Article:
The last piece they played was called Turangalila Symphony, which Rodrigo informed the inmates was written after his release from the prison camp. I recommend you listen to this piece of music if you get the chance to. Because as you listened to it you would agree that it summed up the feelings and impressions of a man who had for so long been stuck in a prison and suddenly was back out in the world. The way that it begins you feel for a moment scared, everything is terrible. You look around and the world is terrifying, everything seems the same perhaps, but the movement of the world around you, so big and immense after being in a small room for who knows how long. Surely that is something that the prisoners got. But there was a message of comfort for the too, because even as the music was wild, furious and terrifying, there were moments when it was still too. Peaceful, like moments of joy and acceptance too. You could see the prisoners got this from the music.

The way that it begins you feel for a moment scared, everything is terrible. You look around and the world is terrifying, everything seems the same perhaps, but the movement of the world around you, so big and immense after being in a small room for who knows how long makes it all seem a little menacing. You would feel unsure of yourself, ill at ease with all around you. Surely that is something that the prisoners got. But there was a message of comfort for them too, because even as the music was wild, furious and terrifying, there were moments when it was calm too. The music would slow down to a peaceful lull, or it would be sweet and joyous, as though there were times when Messiaen felt at ease, happy even before they whole thing would begin again. You could see the prisoners got this from the music.

Interlaced in the episode there are interviews with various prison inmates and each one to a man was moved by the whole thing. The most common expression was that the music reached them, that even though they had always thought that classical music was not for them, they felt that the music took them out of themselves, and freed them.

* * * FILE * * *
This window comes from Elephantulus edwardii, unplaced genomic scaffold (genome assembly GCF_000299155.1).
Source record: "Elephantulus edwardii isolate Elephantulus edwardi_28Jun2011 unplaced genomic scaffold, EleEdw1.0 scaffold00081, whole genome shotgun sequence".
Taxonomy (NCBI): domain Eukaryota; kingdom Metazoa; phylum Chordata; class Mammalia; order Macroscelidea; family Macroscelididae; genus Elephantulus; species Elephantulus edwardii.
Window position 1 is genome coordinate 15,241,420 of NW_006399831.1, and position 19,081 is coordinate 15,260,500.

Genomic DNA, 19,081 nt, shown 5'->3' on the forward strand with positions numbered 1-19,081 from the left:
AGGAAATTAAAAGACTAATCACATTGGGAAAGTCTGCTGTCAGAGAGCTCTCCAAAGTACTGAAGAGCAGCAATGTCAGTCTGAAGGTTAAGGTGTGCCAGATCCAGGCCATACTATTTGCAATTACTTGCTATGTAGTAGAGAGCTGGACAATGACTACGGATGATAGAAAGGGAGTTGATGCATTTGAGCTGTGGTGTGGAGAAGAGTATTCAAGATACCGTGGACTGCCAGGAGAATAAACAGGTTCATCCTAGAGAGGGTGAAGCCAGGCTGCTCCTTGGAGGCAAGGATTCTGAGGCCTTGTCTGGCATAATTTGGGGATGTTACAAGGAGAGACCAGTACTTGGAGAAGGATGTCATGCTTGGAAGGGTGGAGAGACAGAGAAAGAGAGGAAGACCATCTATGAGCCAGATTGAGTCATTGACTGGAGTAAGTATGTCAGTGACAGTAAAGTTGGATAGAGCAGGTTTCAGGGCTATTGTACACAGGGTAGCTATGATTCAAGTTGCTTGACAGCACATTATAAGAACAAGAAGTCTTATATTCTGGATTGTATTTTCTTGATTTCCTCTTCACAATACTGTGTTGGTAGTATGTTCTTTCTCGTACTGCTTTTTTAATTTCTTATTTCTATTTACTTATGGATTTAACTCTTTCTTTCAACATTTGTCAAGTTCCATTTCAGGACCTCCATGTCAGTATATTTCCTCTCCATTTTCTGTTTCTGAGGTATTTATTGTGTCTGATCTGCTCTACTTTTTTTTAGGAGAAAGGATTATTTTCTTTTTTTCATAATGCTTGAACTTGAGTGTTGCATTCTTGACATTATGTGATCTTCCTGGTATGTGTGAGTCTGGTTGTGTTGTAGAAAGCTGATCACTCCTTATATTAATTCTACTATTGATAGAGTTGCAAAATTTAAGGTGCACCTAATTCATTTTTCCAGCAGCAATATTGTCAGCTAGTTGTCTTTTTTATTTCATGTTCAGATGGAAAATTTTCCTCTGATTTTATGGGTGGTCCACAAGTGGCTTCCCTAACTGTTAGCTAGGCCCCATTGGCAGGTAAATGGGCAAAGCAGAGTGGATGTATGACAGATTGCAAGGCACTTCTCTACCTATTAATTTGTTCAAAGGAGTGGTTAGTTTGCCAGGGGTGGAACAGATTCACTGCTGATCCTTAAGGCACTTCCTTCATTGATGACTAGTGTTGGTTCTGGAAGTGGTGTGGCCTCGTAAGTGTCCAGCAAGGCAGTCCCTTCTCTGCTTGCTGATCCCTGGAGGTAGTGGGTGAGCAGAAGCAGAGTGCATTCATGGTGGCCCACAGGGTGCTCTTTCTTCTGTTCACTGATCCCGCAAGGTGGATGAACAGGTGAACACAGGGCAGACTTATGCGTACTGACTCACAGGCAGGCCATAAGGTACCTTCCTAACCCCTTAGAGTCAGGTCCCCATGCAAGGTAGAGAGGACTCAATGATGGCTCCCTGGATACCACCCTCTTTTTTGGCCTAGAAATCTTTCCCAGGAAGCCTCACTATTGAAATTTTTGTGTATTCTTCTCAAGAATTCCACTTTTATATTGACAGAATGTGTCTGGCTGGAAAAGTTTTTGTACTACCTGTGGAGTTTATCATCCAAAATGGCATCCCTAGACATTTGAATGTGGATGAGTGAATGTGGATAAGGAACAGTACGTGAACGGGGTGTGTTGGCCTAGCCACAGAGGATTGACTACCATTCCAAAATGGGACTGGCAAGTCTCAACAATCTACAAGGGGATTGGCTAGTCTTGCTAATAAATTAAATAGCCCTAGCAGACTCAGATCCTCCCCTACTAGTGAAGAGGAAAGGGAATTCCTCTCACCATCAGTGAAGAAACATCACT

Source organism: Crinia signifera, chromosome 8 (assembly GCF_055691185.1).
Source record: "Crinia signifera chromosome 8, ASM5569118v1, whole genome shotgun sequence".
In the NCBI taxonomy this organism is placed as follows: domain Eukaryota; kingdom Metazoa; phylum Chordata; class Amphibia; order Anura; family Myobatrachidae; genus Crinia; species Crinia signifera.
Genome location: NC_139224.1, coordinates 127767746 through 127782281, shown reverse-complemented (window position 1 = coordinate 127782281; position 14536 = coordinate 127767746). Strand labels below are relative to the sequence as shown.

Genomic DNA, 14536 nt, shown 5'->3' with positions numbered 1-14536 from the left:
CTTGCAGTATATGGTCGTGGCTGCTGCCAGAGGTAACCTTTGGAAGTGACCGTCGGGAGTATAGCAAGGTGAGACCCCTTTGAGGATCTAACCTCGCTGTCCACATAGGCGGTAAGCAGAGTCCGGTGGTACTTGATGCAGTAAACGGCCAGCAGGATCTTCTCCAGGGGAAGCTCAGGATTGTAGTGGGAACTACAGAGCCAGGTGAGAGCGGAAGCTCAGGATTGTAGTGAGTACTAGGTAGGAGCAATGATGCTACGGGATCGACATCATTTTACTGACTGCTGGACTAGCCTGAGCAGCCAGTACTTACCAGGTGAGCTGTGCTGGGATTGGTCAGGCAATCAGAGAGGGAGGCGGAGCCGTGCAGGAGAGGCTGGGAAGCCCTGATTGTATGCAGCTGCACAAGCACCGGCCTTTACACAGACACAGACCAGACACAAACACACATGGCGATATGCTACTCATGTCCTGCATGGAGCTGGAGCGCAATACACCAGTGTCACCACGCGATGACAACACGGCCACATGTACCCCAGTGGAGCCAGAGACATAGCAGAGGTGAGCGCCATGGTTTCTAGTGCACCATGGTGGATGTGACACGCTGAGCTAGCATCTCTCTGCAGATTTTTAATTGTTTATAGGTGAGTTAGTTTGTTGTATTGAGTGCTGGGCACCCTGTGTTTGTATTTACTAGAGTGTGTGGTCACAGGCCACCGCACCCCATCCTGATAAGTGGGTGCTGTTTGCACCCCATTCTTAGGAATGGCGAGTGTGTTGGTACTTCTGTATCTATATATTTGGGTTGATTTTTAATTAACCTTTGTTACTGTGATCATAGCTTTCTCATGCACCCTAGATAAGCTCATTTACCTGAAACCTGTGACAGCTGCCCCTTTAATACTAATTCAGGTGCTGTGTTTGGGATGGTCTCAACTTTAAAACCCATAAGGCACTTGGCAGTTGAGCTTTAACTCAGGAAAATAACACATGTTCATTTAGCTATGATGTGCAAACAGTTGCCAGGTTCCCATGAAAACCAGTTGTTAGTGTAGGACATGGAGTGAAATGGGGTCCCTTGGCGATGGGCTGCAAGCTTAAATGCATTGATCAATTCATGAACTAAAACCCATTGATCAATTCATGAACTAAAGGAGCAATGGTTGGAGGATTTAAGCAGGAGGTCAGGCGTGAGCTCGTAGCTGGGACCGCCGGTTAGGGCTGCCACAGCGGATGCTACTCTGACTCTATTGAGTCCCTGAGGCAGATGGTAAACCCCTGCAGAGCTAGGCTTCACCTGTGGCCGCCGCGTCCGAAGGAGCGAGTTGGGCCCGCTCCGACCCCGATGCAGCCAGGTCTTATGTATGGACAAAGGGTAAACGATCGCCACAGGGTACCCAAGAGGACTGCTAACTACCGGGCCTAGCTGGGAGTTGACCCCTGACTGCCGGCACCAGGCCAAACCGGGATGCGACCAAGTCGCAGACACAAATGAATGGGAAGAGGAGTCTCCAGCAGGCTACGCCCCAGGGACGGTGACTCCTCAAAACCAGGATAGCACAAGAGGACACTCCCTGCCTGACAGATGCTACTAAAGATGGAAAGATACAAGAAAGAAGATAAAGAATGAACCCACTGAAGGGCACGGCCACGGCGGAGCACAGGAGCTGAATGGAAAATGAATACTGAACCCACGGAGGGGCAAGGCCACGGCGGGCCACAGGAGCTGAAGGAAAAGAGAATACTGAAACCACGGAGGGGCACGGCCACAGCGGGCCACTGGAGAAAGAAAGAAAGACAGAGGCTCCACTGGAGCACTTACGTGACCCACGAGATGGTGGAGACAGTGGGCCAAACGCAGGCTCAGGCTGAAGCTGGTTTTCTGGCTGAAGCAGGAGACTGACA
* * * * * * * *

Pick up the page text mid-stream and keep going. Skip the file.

You see, that is what I get out of music. That it is a liberating thing. Sure there is some music that can be damaging to the listener, filling them with the worst of human emotions, as it were. I shan’t name those genres here as I don’t think it is necessary to do that. But when you listen to music based on hope and joy, and unity, then there are no walls that can keep you. Music is the ultimate high. This episode really did show us just what music can do for us, and as the world lurches from one ugly turn to another we will need more beautiful and adventurous music that encourages and liberates us. We also need more shows like Mozart In The Jungle, that shows us that orchestras are full of interesting devoted people who are just trying to make a living doing something they love, for people who love the same thing to enjoy. Long Live The New York Symphony Orchestra!!!!

This episode really did show us just what music can do for us, and as the world lurches from one ugly turn to another we will need more beautiful and adventurous music that encourages and liberates us. We also need more shows like Mozart In The Jungle, that show us how orchestras are full of interesting devoted people who are just trying to make a living doing something they love, for people who love the same thing to enjoy. Long Live The New York Symphony Orchestra!!!!

Advertisements